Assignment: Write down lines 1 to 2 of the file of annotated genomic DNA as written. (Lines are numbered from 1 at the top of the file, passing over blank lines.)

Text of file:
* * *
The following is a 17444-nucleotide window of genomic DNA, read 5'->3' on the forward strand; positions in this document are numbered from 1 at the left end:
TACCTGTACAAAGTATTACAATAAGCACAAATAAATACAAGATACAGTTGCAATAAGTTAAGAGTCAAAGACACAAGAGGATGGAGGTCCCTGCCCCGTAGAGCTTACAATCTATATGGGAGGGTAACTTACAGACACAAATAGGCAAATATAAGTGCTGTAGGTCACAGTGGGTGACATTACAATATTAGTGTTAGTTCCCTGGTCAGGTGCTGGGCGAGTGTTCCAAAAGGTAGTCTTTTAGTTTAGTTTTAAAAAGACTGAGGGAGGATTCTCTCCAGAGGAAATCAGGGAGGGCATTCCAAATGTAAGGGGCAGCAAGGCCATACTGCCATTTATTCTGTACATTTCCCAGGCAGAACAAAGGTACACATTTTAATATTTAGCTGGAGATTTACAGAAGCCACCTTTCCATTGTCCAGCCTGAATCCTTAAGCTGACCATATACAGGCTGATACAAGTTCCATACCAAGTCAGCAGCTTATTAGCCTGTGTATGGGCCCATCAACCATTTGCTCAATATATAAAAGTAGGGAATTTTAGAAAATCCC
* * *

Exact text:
The following is a 17444-nucleotide window of genomic DNA, read 5'->3' on the forward strand; positions in this document are numbered from 1 at the left end:
TACCTGTACAAAGTATTACAATAAGCACAAATAAATACAAGATACAGTTGCAATAAGTTAAGAGTCAAAGACACAAGAGGATGGAGGTCCCTGCCCCGTAGAGCTTACAATCTATATGGGAGGGTAACTTACAGACACAAATAGGCAAATATAAGTGCTGTAGGTCACAGTGGGTGACATTACAATATTAGTGTTAGTTCCCTGGTCAGGTGCTGGGCGAGTGTTCCAAAAGGTAGTCTTTTAGTTTAGTTTTAAAAAGACTGAGGGAGGATTCTCTCCAGAGGAAATCAGGGAGGGCATTCCAAATGTAAGGGGCAGCAAGGCCATACTGCCATTTATTCTGTACATTTCCCAGGCAGAACAAAGGTACACATTTTAATATTTAGCTGGAGATTTACAGAAGCCACCTTTCCATTGTCCAGCCTGAATCCTTAAGCTGACCATATACAGGCTGATACAAGTTCCATACCAAGTCAGCAGCTTATTAGCCTGTGTATGGGCCCATCAACCATTTGCTCAATATATAAAAGTAGGGAATTTTAGAAAATCCC